Monday, March 21, 2011

The day my son subtracted

Alex is four years old. For his birthday, we got him Flea Circus, a fun little card game by Reiner Knizia whose main appeal may be the little plastic dogs and cats that are included. They are the scoring mechanism for the game: dogs are worth two points and cats are worth one. At the beginning of the game, they are grouped in the middle of the table, and as you get acts for your flea circus, you take your points from the middle or sometimes from other players.

The first time we played the game, we explained to Alex how the scoring worked. Points are earned in the 1-4 range, and every time Alex earned points, he would take the appropriate number of cats. Once the cats were all gone, he was visibly confused over the value of the dogs, and we had to "make change" for him.

We put the game away for several weeks, wondering if perhaps the mathematics of the scoring was just a bit over his head. The manufacturer's suggested age is 6+ after all, and the BGG suggested age range is 5–12. When we got it back out and played a few times, Alex did not make a run on cats. He seemed to notice the patterns in how my wife and I scored our points: one was a cat; two was a dog; three was a cat and a dog; and four was two dogs. It was great to see that he had gotten the pattern, partially because it meant there was less fiddling with those awkward, easily-tipped cats. However, his was not a functional arithmetic abstraction, as once we were out of dogs, he was confused about how to count out three points again.

Flea Circus is a fine game, but it's not as much fun as Kinder Bunnies, which we got Alex for Christmas and is his go-to game. We play this game a lot. In fact, we made a scorecard of which is the magic carrot each game since we started playing:

As you can see, we have played 46 times, and Gilligan has proven himself most often to be the magic carrot. (As in Killer Bunnies, the premise of the game is that you acquire carrots, not knowing until the end of the game which is the magic, game-winning one.)

Some of the Kinder Bunnies cards are Bunny Bucks. These are used to activate some other cards, although usually you just hoard them since ten will buy a carrot. Bunny bucks come in different denominations: 1, 2, 5, and 10.

One of the cards allows you to spend five bucks to retrieve and play any card from the discard pile—especially useful when the coveted Take Two Carrots card has been played! Alex had never previously shown any savvy for arithmetic with Bunny Bucks, although he could recognize that the "5" card was enough to use the buyback, and that the "10" card could be used to buy a carrot. Given mixed denominations, though, we always had to point out to him what he could do with it.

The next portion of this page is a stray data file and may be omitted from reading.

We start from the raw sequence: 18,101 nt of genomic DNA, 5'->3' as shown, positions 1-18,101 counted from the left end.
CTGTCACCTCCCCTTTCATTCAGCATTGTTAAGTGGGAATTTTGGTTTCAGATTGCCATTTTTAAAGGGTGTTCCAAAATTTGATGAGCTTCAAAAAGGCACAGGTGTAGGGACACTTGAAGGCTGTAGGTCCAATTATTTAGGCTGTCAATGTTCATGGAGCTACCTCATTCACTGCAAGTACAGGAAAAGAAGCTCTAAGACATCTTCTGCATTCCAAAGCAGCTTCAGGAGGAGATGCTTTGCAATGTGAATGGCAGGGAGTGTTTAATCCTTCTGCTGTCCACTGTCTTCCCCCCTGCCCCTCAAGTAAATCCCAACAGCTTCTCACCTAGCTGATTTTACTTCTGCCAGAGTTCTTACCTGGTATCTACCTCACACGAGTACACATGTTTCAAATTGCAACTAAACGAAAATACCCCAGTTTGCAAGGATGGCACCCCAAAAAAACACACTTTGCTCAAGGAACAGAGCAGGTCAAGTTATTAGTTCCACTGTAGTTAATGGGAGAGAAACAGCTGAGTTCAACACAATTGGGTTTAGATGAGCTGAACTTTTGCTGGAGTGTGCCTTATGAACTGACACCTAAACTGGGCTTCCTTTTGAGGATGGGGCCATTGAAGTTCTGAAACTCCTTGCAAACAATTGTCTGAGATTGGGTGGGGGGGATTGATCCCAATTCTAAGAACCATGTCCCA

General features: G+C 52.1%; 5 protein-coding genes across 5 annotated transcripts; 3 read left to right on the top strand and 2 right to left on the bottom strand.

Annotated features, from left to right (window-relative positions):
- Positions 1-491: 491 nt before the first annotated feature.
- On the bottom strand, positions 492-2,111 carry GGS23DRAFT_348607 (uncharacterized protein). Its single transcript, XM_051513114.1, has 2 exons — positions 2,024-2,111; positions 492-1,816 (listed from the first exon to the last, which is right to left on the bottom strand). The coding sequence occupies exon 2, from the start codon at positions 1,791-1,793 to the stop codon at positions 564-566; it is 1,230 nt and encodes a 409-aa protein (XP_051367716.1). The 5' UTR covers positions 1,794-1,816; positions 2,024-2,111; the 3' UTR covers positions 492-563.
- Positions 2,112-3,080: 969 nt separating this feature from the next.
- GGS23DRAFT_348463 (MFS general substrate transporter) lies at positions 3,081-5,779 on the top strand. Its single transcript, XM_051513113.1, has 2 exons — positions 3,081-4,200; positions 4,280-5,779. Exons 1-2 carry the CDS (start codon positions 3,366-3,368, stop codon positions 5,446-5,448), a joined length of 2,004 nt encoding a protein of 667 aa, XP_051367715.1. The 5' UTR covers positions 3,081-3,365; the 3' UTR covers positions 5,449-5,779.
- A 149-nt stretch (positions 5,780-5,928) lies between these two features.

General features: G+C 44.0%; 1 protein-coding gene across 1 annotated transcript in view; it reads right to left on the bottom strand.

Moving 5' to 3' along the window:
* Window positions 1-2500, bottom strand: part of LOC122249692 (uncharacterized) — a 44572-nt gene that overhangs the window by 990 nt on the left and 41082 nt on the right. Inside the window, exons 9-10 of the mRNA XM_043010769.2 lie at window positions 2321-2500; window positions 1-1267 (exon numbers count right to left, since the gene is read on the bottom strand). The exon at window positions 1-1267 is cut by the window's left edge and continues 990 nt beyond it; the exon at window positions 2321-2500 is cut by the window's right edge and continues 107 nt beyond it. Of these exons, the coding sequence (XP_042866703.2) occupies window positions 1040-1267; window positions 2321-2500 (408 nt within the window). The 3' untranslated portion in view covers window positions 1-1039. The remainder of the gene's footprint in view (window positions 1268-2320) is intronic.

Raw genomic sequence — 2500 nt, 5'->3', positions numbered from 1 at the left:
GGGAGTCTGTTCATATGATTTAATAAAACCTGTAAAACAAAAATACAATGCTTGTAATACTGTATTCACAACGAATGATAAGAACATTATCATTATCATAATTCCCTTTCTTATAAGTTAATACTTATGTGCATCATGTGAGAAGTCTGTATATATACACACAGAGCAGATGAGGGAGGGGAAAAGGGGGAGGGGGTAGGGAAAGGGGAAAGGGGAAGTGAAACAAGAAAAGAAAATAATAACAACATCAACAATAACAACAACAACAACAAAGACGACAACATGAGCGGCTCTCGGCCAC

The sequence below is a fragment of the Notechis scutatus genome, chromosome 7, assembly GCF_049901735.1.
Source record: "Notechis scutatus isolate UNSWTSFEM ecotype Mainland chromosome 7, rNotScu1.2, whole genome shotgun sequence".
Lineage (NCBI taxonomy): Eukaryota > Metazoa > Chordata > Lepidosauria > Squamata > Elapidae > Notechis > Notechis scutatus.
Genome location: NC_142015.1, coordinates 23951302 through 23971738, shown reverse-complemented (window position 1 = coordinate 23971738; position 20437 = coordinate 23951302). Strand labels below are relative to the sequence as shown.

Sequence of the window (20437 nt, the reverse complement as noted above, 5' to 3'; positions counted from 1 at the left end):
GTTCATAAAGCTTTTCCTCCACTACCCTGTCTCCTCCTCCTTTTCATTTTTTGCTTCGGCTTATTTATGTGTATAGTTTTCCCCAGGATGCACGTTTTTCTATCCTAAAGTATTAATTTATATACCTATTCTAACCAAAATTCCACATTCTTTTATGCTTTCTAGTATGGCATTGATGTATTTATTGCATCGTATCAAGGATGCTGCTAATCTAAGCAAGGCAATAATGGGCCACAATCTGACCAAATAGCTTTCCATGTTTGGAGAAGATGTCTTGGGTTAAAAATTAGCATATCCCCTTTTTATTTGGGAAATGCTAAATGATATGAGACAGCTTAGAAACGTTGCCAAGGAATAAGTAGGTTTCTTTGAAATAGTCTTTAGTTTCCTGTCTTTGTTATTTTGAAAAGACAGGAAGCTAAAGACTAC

On Saturday, we were playing in a group of five with my wife's parents. Alex had four "1" Bunny Bucks in front of him, and he asked if he had enough to use the buyback card. I spread out his cards and pointed out that each was worth one, then asked him to count them, and he noted that he had four. "Oh, so I need one more," said he, nonchalantly. "Yes, that's right," I responded.

That was the day that my son subtracted.

Book Review: Little Wars

A friend recently lent me H. G. Wells' Little Wars. The book was published in 1913—hence its free availability on Project Gutenberg). As one can tell from the summary on Wikipedia, Little Wars provides a set of rules for miniature wargaming using toy soldiers and model cannons.

What fascinated me about this book was that it contains all of the elements of modern game analysis. He begins by describing the history of the game design, including the inspiration and the evolution of early rule sets. The finalized rules are not presented as cut from whole cloth as in a modern rulebook, but rather as the reasoned and balanced product of a disciplined iterative and incremental design process. That is, although Wells does not use this language, it is clear that he used design thinking as a formula for creating a fun game. A detailed session report is provided, and the entirety is given in-character as a commanding officer rather than the game's inventor: Wells didn't just see the game as a simulation but as an opportunity for role-playing as well.

There are a few places in the book that address gender roles in the early 20th century. Not being a scholar of such things, I do not know if this reflects Wells' sexism or the dominance of traditional gender roles at the time, though I suspect it is the latter. For example, the subtitle of the book is "a game for boys from twelve years of age to one hundred and fifty and for that more intelligent sort of girl who likes boys' games and books." Is the "more intelligent sort of girl" the one who likes boys' games or the one who fights cultural stereotypes to pursue her interests?

I do not know how much other work there was on game design in the 1910s, but I'd wager it was much less than what one can find at the local bookstore today. As an academic and as a "gamer," I would love to see more game design treatments like Wells'. It has a much different flavor than contemporary post-mortems, which tend to deal with lessons learned rather than the human-powered creative processes.

If you have any interest in critical game analysis, I recommend that you flip through Little Wars. The price is right, and it's an entertaining read, both in its own right and as a piece of game design history.

Thursday, March 10, 2011

Recruitment for the Virginia Ball Center, Spring 2012

(My proposal to the Virginia Ball Center for Creative Inquiry was recently approved, and so begins recruitment. What follows is the statement I will be spreading around campus in order to recruit students into the project. I welcome your feedback on the announcement itself, and I encourage you to share the announcement with any BSU undergraduates who might be interested.)